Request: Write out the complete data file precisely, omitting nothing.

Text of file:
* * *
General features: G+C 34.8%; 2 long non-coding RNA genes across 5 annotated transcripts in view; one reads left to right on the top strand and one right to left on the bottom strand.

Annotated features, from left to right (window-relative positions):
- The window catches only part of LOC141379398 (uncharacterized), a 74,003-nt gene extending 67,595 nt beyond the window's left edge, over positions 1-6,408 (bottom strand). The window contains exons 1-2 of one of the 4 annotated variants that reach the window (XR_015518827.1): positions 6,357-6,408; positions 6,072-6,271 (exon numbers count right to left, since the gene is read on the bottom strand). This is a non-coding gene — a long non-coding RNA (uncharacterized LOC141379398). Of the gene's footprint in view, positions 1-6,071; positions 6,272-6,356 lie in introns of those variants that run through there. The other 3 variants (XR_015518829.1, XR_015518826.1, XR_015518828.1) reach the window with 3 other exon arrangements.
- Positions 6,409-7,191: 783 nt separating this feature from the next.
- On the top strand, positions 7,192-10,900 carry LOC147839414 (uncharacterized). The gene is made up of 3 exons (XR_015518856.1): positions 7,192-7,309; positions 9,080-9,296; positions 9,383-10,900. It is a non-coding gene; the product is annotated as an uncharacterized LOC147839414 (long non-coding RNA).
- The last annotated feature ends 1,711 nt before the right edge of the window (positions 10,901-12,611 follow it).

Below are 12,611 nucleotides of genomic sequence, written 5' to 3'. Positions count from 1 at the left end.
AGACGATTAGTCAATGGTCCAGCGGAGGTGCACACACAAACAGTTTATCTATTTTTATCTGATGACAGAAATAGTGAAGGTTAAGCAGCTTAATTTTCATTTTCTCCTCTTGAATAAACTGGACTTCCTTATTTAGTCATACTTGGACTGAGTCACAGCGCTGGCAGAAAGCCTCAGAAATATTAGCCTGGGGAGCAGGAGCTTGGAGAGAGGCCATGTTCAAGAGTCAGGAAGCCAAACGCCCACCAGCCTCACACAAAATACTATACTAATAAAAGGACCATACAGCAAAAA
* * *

General features: G+C 34.8%; 2 long non-coding RNA genes across 5 annotated transcripts in view; one reads left to right on the top strand and one right to left on the bottom strand.

Annotated features, from left to right (window-relative positions):
- The window catches only part of LOC141379398 (uncharacterized), a 74,003-nt gene extending 67,595 nt beyond the window's left edge, over positions 1-6,408 (bottom strand). The window contains exons 1-2 of one of the 4 annotated variants that reach the window (XR_015518827.1): positions 6,357-6,408; positions 6,072-6,271 (exon numbers count right to left, since the gene is read on the bottom strand). This is a non-coding gene — a long non-coding RNA (uncharacterized LOC141379398). Of the gene's footprint in view, positions 1-6,071; positions 6,272-6,356 lie in introns of those variants that run through there. The other 3 variants (XR_015518829.1, XR_015518826.1, XR_015518828.1) reach the window with 3 other exon arrangements.
- Positions 6,409-7,191: 783 nt separating this feature from the next.
- On the top strand, positions 7,192-10,900 carry LOC147839414 (uncharacterized). The gene is made up of 3 exons (XR_015518856.1): positions 7,192-7,309; positions 9,080-9,296; positions 9,383-10,900. It is a non-coding gene; the product is annotated as an uncharacterized LOC147839414 (long non-coding RNA).
- The last annotated feature ends 1,711 nt before the right edge of the window (positions 10,901-12,611 follow it).

Below are 12,611 nucleotides of genomic sequence, written 5' to 3'. Positions count from 1 at the left end.
AGACGATTAGTCAATGGTCCAGCGGAGGTGCACACACAAACAGTTTATCTATTTTTATCTGATGACAGAAATAGTGAAGGTTAAGCAGCTTAATTTTCATTTTCTCCTCTTGAATAAACTGGACTTCCTTATTTAGTCATACTTGGACTGAGTCACAGCGCTGGCAGAAAGCCTCAGAAATATTAGCCTGGGGAGCAGGAGCTTGGAGAGAGGCCATGTTCAAGAGTCAGGAAGCCAAACGCCCACCAGCCTCACACAAAATACTATACTAATAAAAGGACCATACAGCAAAAA